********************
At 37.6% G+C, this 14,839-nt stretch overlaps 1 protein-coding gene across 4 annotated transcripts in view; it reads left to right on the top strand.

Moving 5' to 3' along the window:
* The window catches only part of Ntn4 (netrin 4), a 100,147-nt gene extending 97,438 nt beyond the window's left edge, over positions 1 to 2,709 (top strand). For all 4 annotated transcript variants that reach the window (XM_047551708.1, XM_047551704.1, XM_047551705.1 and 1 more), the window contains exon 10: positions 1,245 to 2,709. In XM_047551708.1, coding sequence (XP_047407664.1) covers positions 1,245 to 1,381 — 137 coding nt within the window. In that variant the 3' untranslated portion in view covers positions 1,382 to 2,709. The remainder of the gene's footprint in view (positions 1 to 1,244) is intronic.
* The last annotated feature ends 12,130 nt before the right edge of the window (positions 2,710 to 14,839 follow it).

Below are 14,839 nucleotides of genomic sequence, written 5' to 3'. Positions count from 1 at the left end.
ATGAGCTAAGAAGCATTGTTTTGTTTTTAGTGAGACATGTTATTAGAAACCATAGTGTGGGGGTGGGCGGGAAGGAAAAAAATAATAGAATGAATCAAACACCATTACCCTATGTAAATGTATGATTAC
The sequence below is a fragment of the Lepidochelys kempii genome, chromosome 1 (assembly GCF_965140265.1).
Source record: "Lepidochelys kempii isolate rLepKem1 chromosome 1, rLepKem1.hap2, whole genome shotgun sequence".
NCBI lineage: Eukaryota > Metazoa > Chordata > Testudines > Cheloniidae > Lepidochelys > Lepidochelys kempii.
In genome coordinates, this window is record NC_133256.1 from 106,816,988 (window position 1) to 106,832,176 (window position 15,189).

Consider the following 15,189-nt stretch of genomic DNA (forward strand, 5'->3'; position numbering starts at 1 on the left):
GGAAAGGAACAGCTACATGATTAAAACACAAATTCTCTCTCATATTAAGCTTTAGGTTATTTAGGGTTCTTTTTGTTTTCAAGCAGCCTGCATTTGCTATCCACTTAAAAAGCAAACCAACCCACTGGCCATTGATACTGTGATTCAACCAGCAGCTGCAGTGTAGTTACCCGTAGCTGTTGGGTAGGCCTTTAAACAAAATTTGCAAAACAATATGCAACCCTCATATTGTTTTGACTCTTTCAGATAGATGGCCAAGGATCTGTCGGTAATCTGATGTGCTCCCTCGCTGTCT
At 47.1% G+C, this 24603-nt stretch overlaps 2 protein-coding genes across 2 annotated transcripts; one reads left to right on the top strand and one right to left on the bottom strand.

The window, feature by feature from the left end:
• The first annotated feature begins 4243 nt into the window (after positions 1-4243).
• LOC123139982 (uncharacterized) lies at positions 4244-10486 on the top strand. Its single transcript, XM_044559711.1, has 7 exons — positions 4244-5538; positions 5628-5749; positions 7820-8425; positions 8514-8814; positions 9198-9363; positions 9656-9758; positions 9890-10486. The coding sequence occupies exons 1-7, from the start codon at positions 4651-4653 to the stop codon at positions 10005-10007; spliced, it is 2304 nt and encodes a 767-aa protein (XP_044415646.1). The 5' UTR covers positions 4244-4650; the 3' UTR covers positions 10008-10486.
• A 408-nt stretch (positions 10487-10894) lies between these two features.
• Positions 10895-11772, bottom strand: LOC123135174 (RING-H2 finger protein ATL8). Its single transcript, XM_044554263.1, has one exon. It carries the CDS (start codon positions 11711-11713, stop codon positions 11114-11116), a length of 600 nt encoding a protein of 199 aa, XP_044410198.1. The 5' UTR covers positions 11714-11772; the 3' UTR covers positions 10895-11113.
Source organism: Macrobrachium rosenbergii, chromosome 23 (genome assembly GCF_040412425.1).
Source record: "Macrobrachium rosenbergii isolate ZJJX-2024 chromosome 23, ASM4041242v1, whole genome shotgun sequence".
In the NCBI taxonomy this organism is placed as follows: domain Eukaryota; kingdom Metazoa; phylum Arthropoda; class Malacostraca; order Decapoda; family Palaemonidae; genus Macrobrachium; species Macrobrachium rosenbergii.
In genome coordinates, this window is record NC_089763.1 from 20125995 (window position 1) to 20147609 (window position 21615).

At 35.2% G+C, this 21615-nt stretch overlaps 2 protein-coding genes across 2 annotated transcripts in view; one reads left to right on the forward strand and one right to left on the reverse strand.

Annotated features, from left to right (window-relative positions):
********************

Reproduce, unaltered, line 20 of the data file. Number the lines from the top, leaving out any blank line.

Source record: "Macrobrachium rosenbergii isolate ZJJX-2024 chromosome 23, ASM4041242v1, whole genome shotgun sequence".